Annemarie van Stee, a philosopher in the Netherlands, addresses four different myths related to cognitive neuroscience and self-understanding. Believing that cognitive neuroscience and philosophy can operate compatibly in the quest to understand selfhood, she answers the question: How much do we learn about ourselves from a glimpse into our brain?
Myth #1: Brain research helps us understand ourselves
“That’s generally not the case,” van Stee responds.
She first probes into what it is we are really trying to understand when we seek to learn about ourselves, pointing out that oftentimes, this motive is driven by practical demands. For example, a person may seek self-understanding when confronting an opportunity to move abroad for work. In order to make this decision, they become interested in gathering insights into their character as to better understand whether or not they’re cut out for such a lifestyle change. Will they miss their loved ones too much? Will they acclimate to the new culture?
Navigating practical situations inspires people to learn about themselves, but should we expect neuroscience to assist with this process? Van Stee advises against the application of cognitive neuroscience for these purposes.
“Cognitive neuroscience research is being carried out on the brain processes that make it possible for us to cherish our loved ones and reflect on ourselves. The results of this kind of research tell us about brain processes and give us insights like, ‘When looking at photos of our loved ones, there is activity in a dopamine network in the centre of the brain.’ That’s interesting to know, but that kind of knowledge about brain activity doesn’t help us make a decision about that job abroad.”
It is not that van Stee sees no opportunity for positive contribution from cognitive neuroscience, however, as exemplified in her debunking of myth #2.
Myth #2: Cognitive neuroscience contributes nothing to our self-understanding
First, there are various popular neuromyths, or what van Stee refers to as “neuro-nonsense” beliefs, which cognitive neuroscience successfully debunks. For example, the idea that left-handed individuals are more creative because the right side of their brain is dominant, a widely-circulated notion does not gain sufficient support from brain research.
Most notably, however, van Stee points out that research in cognitive neuroscience has given us valuable insight into the brain processes that are involved when we “think what we think” and “feel what we feel.” Understanding these processes becomes especially critical when people lose the ability to feel or think in certain ways, consequences that may arise from brain damage or neurological disease.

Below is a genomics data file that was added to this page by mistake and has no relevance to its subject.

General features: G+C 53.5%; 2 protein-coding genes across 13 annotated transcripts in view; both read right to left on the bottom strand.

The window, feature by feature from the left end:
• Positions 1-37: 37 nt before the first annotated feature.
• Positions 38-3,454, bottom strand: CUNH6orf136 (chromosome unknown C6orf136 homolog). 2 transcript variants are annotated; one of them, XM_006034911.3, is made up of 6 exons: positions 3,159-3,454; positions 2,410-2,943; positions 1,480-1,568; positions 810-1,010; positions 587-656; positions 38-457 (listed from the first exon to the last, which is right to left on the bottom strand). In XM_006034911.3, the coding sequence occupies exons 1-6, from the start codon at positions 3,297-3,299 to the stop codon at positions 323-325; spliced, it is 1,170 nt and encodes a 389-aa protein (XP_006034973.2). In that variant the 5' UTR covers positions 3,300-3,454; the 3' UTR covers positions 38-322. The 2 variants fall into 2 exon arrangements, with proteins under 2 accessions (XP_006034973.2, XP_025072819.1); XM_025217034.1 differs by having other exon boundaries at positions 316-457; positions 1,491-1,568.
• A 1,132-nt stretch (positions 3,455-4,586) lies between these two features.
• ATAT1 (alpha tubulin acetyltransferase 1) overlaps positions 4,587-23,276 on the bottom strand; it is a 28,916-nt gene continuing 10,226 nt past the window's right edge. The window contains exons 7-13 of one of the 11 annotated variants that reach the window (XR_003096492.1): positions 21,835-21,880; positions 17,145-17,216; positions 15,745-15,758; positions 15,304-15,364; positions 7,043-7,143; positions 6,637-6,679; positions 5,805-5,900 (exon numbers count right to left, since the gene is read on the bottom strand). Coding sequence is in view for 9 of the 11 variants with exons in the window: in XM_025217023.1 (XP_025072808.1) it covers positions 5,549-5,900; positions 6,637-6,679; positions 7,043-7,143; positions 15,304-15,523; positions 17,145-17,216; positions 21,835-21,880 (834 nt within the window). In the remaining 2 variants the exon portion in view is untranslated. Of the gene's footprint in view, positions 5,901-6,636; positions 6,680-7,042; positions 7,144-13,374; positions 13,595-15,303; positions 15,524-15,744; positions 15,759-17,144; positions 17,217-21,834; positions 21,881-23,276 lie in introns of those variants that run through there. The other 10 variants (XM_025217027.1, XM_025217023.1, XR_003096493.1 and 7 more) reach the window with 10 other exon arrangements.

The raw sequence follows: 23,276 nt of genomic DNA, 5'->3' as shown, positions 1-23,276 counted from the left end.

Finally, she points out that not all of our behavior is motivated by something observable or within our conscious awareness. Research in cognitive neuroscience can play in role in helping us to understand these aspects of ourselves.
“Humans are embodied beings: our body – including our brain – plays a role in our behaviour. It’s important to realise that we do a lot of things automatically, and that not everything we do is preceded by rational considerations and conscious decisions. We know that from psychological research, but neuroscience underlines it. Traditionally, that’s something philosophers have tended to forget.”
Myth #3: Love is addictive for the brain
In one study, researchers found that the same area of the brain that was activated in participants looking at a picture of someone they loved was also activated in people using cocaine. These findings were then incorrectly interpreted through the assumption that activation of the common brain region meant that the two processes, love and cocaine use, are also the same. One may conclude that love and cocaine use correlate with activity in the same cerebral network, but the results do not support claims beyond that.
Yet, this is how myths of this sort (e.g. love is addictive for the brain) come to exist, van Stee explains.
“At the end of a scientific article, neuroscientists interpret their results, and very often they make these kinds of inferences, as hypotheses about what the measured activity means. As long as you recognise that these are hypotheses and not research results, there’s nothing terribly wrong in that. But not everyone does realise it. As a result, many sensationalist reports in the media about what brain research has shown are based on invalid reverse inferences.”
Myth #4: Thanks to cognitive neuroscience, we no longer need philosophy
Van Stee clarifies that cognitive neuroscience and philosophy each explore different questions. While cognitive neuroscience is more focused on understanding the brain processes involved in our experiences, philosophy seeks to understand the structural characteristics of the experiences themselves. Philosophy also features a component of understanding and analyzing the assumptions we inadvertently make, knowledge that could really further neuroscience, van Stee remarks.
Finally, cognitive neuroscience is rooted in a positivist understanding of the way things are, a framework that philosophy might productively challenge.
Van Stee explains:
“Other philosophers study normativity, involving such questions as how we should live our lives. Neuroscientific experiments on the other hand are always about how things are, rather than about how things should be.”
See the original article here: https://www.universiteitleiden.nl/en/news/2017/08/a-philosophical-mythbuster
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